The geothermal activity in Iceland is everywhere, and the area around Mývatn is especially known for it. There are baths (not unlike the Blue Lagoon from Day 1) at the lake itself, and on the drive up to Krafla you pass a massive geothermal power plant. There are also the mud pots at Hefrir. It can be easy to forget just how volcanic Iceland is. Until you’re there. Then it’s inescapable.
Evidence of a different sort could be found in the lava fields at Dimmuborgir. We sampled only a very small part of this area; there were miles of trails winding through the formations, but with an hour or more to Húsavík, we very selectively hiked one of the smaller loops.
Lake Mývatn itself is, surprisingly, not very photogenic (or at least we didn’t make it to the photogenic part because, again, no advance research), but the drive to Húsavík more than made up for it. This part of the trip took us off the paved Ring Road and onto an unpaved secondary road, where the landscape opened wide in front of us, granting spectacular views of the mountains to the west.
Húsavík itself was my favorite stop of the trip. It had a different character from the fishing villages of the Eastfjords, due maybe in part to its reputation as a prime whale watching spot. So in addition to its quaintly beautiful scenery . . .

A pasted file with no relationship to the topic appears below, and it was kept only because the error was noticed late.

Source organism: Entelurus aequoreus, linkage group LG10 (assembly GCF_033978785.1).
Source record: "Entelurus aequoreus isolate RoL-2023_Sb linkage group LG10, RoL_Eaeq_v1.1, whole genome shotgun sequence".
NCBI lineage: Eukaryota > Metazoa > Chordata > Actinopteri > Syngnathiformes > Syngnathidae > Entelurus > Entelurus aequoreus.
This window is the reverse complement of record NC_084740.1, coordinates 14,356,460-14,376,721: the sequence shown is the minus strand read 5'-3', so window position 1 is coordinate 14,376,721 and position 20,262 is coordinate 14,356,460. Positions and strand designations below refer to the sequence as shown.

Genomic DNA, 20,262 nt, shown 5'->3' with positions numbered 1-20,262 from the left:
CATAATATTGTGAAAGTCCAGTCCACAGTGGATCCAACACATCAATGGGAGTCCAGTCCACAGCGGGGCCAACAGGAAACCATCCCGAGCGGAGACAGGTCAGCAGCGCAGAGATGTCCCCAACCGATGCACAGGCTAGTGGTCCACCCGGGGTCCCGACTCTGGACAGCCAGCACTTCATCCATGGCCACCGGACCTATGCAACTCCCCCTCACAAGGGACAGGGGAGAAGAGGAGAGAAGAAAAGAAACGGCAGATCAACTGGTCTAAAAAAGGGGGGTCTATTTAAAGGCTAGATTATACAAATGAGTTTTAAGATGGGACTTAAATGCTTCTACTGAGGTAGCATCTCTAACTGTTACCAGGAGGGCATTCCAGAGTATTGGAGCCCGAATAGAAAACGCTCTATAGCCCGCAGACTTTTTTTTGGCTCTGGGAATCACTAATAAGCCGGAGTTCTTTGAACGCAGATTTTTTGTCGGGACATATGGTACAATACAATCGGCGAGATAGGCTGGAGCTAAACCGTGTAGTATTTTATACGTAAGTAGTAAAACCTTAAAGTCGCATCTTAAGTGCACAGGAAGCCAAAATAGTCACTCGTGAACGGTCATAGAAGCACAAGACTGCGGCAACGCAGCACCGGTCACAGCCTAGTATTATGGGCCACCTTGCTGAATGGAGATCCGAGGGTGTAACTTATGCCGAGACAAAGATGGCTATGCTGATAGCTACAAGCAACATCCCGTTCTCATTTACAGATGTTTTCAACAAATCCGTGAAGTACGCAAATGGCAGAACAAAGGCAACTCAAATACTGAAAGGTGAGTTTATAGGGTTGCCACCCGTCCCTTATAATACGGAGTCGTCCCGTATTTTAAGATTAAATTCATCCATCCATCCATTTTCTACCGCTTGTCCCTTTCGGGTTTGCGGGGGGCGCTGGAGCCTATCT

. . . there was also a surprisingly high-quality whale museum (describing all things Cetacea, including whale physiology and the Icelandic whaling industry), a museum devoted to Iceland’s history of exploration (including when the U.S. space program conducted training missions there in the mid 1960s), and several restaurants and pubs that did booming business in the evening.
It was at one of these, Salka, that I guiltily indulged my culinary interest in trying puffin. I know, I know. They’re arguably one of the cutest birds in the world. Only someone without a moral compass would feast on something so adorable. Does it help for you to know puffin are as common in Iceland as chickens are in the States? No? Well, then, I recommend you stop reading now, because you’re surely not going to like what comes next.
How is puffin prepared? Like this.
What does it look like when someone is eating puffin? Like this.
I wish I could tell you it was horrible, that I was karmically repaid with a sour aftertaste and an evening of gastrointestinal distress. I wish I could tell you that. But it was actually delicious. It was smoked (and accompanied by a horseradish purée), and it tasted like a heavier pastrami – surprisingly more like beef or venison than chicken or duck. If it makes you feel any better, I also ate horse in Paris and kangaroo in Sydney, so at least I’m an equal-opportunity eater of cute things.
With the prospect of an early-morning whale-watching trip greeting us the next day, it was back to our guest house to rest up and prepare to head to the high seas.
Up next: Blue whale to starboard!
The Feelies – Here Before (2011)